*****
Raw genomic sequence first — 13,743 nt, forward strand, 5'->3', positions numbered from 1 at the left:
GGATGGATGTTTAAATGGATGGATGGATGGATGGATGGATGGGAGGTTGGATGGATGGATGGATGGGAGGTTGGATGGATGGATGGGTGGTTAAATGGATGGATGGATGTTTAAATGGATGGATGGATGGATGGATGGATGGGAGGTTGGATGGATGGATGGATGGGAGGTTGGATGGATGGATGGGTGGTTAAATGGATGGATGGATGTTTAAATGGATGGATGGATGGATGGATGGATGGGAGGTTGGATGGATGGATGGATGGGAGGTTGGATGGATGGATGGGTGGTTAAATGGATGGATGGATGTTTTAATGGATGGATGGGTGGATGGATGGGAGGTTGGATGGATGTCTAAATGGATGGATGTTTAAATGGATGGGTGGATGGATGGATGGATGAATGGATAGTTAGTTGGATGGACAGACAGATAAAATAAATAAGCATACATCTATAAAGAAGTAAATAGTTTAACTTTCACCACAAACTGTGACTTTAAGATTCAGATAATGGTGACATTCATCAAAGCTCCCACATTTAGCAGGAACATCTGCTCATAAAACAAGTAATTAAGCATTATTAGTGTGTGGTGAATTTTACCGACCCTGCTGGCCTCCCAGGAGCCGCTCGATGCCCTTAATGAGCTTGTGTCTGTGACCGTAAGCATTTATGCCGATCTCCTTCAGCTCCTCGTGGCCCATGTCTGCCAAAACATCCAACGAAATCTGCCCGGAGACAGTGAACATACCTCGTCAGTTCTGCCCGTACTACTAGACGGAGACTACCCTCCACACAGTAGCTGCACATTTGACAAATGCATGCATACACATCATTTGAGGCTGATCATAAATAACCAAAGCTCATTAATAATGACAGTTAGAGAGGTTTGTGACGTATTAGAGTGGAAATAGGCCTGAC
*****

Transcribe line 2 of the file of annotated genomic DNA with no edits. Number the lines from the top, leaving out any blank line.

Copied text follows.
GGATGGATGTTTAAATGGATGGATGGATGGATGGATGGATGGGAGGTTGGATGGATGGATGGATGGGAGGTTGGATGGATGGATGGGTGGTTAAATGGATGGATGGATGTTTAAATGGATGGATGGATGGATGGATGGATGGGAGGTTGGATGGATGGATGGATGGGAGGTTGGATGGATGGATGGGTGGTTAAATGGATGGATGGATGTTTAAATGGATGGATGGATGGATGGATGGATGGGAGGTTGGATGGATGGATGGATGGGAGGTTGGATGGATGGATGGGTGGTTAAATGGATGGATGGATGTTTTAATGGATGGATGGGTGGATGGATGGGAGGTTGGATGGATGTCTAAATGGATGGATGTTTAAATGGATGGGTGGATGGATGGATGGATGAATGGATAGTTAGTTGGATGGACAGACAGATAAAATAAATAAGCATACATCTATAAAGAAGTAAATAGTTTAACTTTCACCACAAACTGTGACTTTAAGATTCAGATAATGGTGACATTCATCAAAGCTCCCACATTTAGCAGGAACATCTGCTCATAAAACAAGTAATTAAGCATTATTAGTGTGTGGTGAATTTTACCGACCCTGCTGGCCTCCCAGGAGCCGCTCGATGCCCTTAATGAGCTTGTGTCTGTGACCGTAAGCATTTATGCCGATCTCCTTCAGCTCCTCGTGGCCCATGTCTGCCAAAACATCCAACGAAATCTGCCCGGAGACAGTGAACATACCTCGTCAGTTCTGCCCGTACTACTAGACGGAGACTACCCTCCACACAGTAGCTGCACATTTGACAAATGCATGCATACACATCATTTGAGGCTGATCATAAATAACCAAAGCTCATTAATAATGACAGTTAGAGAGGTTTGTGACGTATTAGAGTGGAAATAGGCCTGAC